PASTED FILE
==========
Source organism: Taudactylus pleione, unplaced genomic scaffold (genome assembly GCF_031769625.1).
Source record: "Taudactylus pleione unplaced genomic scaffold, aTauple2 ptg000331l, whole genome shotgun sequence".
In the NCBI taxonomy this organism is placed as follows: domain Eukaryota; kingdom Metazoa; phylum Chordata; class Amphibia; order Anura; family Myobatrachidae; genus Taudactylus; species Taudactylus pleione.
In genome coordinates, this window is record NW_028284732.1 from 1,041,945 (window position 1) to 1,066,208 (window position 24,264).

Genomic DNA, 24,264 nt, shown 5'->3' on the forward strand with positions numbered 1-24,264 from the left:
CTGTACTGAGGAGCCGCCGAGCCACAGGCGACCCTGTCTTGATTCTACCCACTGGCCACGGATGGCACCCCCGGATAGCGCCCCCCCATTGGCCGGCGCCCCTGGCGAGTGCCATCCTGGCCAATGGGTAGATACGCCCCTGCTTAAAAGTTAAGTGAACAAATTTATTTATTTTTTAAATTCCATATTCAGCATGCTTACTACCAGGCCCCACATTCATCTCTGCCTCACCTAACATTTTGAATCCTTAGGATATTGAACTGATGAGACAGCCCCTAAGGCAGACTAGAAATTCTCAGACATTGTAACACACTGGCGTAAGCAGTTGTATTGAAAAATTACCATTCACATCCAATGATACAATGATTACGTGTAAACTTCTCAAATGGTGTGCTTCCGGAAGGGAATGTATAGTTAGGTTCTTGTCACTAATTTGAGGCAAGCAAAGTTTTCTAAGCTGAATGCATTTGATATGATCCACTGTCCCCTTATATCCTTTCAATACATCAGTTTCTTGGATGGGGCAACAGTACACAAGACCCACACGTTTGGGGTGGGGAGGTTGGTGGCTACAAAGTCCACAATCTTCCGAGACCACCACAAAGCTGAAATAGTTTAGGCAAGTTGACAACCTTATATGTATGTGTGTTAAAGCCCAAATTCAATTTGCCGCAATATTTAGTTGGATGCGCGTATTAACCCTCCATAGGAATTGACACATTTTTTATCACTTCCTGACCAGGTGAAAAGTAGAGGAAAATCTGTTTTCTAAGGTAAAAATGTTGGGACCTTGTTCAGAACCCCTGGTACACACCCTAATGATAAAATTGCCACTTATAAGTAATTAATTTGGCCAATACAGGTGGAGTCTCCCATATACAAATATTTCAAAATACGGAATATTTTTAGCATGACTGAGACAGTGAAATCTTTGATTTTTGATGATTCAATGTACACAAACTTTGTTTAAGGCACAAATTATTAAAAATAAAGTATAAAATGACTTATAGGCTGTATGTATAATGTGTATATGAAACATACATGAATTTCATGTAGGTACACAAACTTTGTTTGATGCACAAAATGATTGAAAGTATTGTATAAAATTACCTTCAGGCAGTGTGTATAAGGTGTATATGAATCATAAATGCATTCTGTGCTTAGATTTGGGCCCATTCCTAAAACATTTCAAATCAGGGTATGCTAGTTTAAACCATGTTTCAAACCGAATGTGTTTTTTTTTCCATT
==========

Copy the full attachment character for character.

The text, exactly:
Source organism: Taudactylus pleione, unplaced genomic scaffold (genome assembly GCF_031769625.1).
Source record: "Taudactylus pleione unplaced genomic scaffold, aTauple2 ptg000331l, whole genome shotgun sequence".
In the NCBI taxonomy this organism is placed as follows: domain Eukaryota; kingdom Metazoa; phylum Chordata; class Amphibia; order Anura; family Myobatrachidae; genus Taudactylus; species Taudactylus pleione.
In genome coordinates, this window is record NW_028284732.1 from 1,041,945 (window position 1) to 1,066,208 (window position 24,264).

Genomic DNA, 24,264 nt, shown 5'->3' on the forward strand with positions numbered 1-24,264 from the left:
CTGTACTGAGGAGCCGCCGAGCCACAGGCGACCCTGTCTTGATTCTACCCACTGGCCACGGATGGCACCCCCGGATAGCGCCCCCCCATTGGCCGGCGCCCCTGGCGAGTGCCATCCTGGCCAATGGGTAGATACGCCCCTGCTTAAAAGTTAAGTGAACAAATTTATTTATTTTTTAAATTCCATATTCAGCATGCTTACTACCAGGCCCCACATTCATCTCTGCCTCACCTAACATTTTGAATCCTTAGGATATTGAACTGATGAGACAGCCCCTAAGGCAGACTAGAAATTCTCAGACATTGTAACACACTGGCGTAAGCAGTTGTATTGAAAAATTACCATTCACATCCAATGATACAATGATTACGTGTAAACTTCTCAAATGGTGTGCTTCCGGAAGGGAATGTATAGTTAGGTTCTTGTCACTAATTTGAGGCAAGCAAAGTTTTCTAAGCTGAATGCATTTGATATGATCCACTGTCCCCTTATATCCTTTCAATACATCAGTTTCTTGGATGGGGCAACAGTACACAAGACCCACACGTTTGGGGTGGGGAGGTTGGTGGCTACAAAGTCCACAATCTTCCGAGACCACCACAAAGCTGAAATAGTTTAGGCAAGTTGACAACCTTATATGTATGTGTGTTAAAGCCCAAATTCAATTTGCCGCAATATTTAGTTGGATGCGCGTATTAACCCTCCATAGGAATTGACACATTTTTTATCACTTCCTGACCAGGTGAAAAGTAGAGGAAAATCTGTTTTCTAAGGTAAAAATGTTGGGACCTTGTTCAGAACCCCTGGTACACACCCTAATGATAAAATTGCCACTTATAAGTAATTAATTTGGCCAATACAGGTGGAGTCTCCCATATACAAATATTTCAAAATACGGAATATTTTTAGCATGACTGAGACAGTGAAATCTTTGATTTTTGATGATTCAATGTACACAAACTTTGTTTAAGGCACAAATTATTAAAAATAAAGTATAAAATGACTTATAGGCTGTATGTATAATGTGTATATGAAACATACATGAATTTCATGTAGGTACACAAACTTTGTTTGATGCACAAAATGATTGAAAGTATTGTATAAAATTACCTTCAGGCAGTGTGTATAAGGTGTATATGAATCATAAATGCATTCTGTGCTTAGATTTGGGCCCATTCCTAAAACATTTCAAATCAGGGTATGCTAGTTTAAACCATGTTTCAAACCGAATGTGTTTTTTTTTCCATT